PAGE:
2 - Load Profile

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Now this runs through a simulation, and what this is doing is running a fake building with all the good details of glass percentage of a typical building, the schedules, lighting, and so on — all of that to create an hourly load. Before we look any further, I’ve already completed this project, and I created the monthly load profile, and the hourly load profile. Let’s just go ahead and look at the chart here.

So when I talk about hourly loads, there’s the building’s cooling and heating requirements by hour, for every day of the year. We could get into more detail on that — it’s not truly every day of the year, but close enough for our intents and purposes. You can see we hit our 1,000 tons, and this would be in July. We hit our equivalent of 1,000 tons, which is 1200 MBH, in December at the very end of the year.

You can also see that sometimes we have both cooling and heating, but this is what the hourly load profile looks like. You can see each one of these peaks occurs every single day, and then at night, when the building becomes unoccupied, the load drastically reduces for cooling. For heating it even decreases slightly, because we’re probably not ventilating the building as much at night.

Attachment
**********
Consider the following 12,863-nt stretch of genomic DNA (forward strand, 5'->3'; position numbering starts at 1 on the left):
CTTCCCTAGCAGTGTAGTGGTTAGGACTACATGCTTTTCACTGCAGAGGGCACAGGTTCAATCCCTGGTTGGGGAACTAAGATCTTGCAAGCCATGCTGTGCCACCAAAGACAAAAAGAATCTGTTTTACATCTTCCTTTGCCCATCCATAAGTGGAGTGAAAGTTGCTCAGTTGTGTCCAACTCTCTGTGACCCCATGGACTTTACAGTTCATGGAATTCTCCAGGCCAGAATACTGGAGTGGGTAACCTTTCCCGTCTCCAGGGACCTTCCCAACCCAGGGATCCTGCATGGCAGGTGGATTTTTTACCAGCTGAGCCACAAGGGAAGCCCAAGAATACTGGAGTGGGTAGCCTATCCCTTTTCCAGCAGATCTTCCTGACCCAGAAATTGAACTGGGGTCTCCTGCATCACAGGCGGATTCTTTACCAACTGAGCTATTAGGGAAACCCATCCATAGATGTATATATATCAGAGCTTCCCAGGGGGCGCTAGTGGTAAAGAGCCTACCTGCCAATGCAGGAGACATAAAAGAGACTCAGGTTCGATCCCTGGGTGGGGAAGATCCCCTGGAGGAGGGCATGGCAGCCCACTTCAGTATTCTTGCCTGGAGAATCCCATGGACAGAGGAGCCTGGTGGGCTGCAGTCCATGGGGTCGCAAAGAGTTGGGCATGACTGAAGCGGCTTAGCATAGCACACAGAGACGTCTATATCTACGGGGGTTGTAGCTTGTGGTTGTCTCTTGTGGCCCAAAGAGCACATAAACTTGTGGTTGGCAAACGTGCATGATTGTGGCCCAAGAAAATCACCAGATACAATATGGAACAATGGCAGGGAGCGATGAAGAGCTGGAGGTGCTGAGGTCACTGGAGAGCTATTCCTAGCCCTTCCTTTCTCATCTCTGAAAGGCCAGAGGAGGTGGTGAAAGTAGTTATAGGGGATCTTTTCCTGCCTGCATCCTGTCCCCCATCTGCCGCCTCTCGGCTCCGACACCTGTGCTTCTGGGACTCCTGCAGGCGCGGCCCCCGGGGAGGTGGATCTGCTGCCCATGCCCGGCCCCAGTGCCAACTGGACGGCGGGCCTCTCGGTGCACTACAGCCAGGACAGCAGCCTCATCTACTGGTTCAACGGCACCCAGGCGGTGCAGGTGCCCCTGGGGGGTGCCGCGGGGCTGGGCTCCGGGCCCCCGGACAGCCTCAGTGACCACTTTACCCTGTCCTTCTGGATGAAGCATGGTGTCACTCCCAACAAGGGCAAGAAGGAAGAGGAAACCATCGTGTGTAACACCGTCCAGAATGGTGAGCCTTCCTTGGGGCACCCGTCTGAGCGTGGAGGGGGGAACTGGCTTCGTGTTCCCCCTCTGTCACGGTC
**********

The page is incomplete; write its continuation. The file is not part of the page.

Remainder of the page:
These are all things that, in a typical whole building energy model, you have to enter all of the details — windows, lights, miscellaneous loads, walls, building size, number of people, ventilation — all of that, to get this data, which is seen by the plan. Chiller plant analyzer says, hey, we understand these patterns, and if we can specify the peaks, we can develop a good enough hourly load profile to evaluate chiller plant options.